Helping men make an informed decision about prostate cancer screening: A pilot study of telephone counseling
Department of Medicine, Division of Hematology/Oncology; Department of Family Medicine and Community Health; Department of Medicine, Division of Preventive and Behavioral Medicine
Prostate-Specific Antigen; Prostatic Neoplasms; Early Detection of Cancer; Counseling; Telephone; Patient Education as Topic; Remote Consultation
Life Sciences | Male Urogenital Diseases | Medicine and Health Sciences | Neoplasms | Public Health
OBJECTIVE: Evaluate a computer-assisted telephone counseling (CATC) decision aid for men considering a prostate specific antigen (PSA) test.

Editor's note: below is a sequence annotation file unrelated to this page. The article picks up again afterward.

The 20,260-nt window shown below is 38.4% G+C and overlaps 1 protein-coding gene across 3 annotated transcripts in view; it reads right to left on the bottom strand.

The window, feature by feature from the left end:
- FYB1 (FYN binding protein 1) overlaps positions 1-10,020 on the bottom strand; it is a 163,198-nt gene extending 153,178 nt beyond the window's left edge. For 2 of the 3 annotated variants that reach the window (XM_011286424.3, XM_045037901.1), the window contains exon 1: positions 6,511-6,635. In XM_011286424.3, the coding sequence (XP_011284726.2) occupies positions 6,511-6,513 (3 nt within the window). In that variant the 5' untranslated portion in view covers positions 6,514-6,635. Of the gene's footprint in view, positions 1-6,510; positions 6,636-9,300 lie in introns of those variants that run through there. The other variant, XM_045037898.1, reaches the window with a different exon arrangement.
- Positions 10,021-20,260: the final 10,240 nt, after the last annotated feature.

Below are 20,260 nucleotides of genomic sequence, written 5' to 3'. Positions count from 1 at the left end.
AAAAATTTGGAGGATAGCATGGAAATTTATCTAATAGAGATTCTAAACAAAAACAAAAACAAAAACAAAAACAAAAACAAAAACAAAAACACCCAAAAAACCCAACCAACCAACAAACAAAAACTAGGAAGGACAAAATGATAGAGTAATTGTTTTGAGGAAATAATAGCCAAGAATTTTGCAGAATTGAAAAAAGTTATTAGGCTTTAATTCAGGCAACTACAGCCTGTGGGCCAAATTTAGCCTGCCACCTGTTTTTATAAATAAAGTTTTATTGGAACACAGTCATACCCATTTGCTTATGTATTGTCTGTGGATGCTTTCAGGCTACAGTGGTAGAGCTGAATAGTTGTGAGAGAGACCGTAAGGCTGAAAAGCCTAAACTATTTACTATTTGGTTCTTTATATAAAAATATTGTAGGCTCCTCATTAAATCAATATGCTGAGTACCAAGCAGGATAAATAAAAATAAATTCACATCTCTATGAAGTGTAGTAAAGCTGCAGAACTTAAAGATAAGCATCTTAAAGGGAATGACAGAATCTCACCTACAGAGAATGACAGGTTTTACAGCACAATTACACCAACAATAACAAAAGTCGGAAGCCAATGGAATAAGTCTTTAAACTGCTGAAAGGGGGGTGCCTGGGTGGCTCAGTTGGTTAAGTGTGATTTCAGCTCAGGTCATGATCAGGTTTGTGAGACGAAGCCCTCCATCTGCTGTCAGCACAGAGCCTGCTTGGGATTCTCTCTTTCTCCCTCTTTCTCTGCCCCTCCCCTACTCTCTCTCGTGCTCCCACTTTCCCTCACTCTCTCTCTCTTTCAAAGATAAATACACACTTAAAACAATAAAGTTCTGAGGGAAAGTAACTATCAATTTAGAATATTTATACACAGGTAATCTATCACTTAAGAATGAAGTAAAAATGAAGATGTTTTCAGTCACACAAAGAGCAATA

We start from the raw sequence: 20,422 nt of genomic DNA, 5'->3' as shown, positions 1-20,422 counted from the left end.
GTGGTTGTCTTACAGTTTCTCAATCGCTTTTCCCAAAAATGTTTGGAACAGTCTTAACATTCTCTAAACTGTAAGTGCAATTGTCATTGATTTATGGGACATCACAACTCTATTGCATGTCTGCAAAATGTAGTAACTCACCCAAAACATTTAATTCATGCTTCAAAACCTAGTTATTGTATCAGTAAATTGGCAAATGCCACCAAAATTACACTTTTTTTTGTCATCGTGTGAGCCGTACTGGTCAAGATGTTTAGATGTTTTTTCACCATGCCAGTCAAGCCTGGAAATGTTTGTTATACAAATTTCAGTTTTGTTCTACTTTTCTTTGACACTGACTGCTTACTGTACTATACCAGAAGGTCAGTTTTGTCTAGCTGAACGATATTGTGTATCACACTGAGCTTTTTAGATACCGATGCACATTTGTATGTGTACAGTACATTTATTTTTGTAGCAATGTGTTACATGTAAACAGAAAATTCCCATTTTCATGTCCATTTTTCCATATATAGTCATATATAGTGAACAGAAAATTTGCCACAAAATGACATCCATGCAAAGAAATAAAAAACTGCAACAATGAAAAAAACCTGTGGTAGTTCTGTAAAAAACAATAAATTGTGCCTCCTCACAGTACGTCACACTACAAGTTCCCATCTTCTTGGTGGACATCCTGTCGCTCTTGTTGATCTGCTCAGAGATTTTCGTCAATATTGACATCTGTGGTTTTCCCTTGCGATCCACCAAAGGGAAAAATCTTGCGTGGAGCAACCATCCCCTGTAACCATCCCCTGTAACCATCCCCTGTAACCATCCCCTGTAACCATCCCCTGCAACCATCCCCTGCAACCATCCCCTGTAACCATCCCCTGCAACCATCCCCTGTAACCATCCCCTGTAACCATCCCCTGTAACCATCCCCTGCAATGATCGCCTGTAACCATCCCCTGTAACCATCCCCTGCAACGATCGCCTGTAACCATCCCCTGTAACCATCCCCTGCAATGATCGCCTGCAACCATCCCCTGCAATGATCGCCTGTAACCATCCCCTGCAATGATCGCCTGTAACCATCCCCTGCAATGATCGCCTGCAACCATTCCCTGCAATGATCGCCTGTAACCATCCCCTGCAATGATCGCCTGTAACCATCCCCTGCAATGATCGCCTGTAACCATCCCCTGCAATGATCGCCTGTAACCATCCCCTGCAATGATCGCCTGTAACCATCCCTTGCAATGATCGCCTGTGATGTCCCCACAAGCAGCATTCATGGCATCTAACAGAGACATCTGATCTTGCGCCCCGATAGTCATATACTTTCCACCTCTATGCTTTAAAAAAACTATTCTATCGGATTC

METHODS: Eligible men were invited by their primary care providers (PCPs) to participate. Those consenting received an educational booklet followed by CATC. The counselor assessed stage of readiness, reviewed booklet information, corrected knowledge deficits and helped with a values clarification exercise. The materials presented advantages and disadvantages of being screened and did not advocate for testing or for not testing. Outcome measures included changes in stage, decisional conflict, decisional satisfaction, perceived vulnerability and congruence of a PSA testing decision with a pros/cons score. Baseline and final surveys were administered by telephone.
RESULTS: There was an increase in PSA knowledge (p
CONCLUSIONS: The intervention provides realistic, unbiased and effective decision support for men facing a difficult and confusing decision.
PRACTICE IMPLICATIONS: Our intervention could potentially replace a discussion of PSA testing with the PCP for most men.
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Citation: Patient Educ Couns. 2011 Feb;82(2):193-200. Epub 2010 Jun 15. Link to article on publisher's site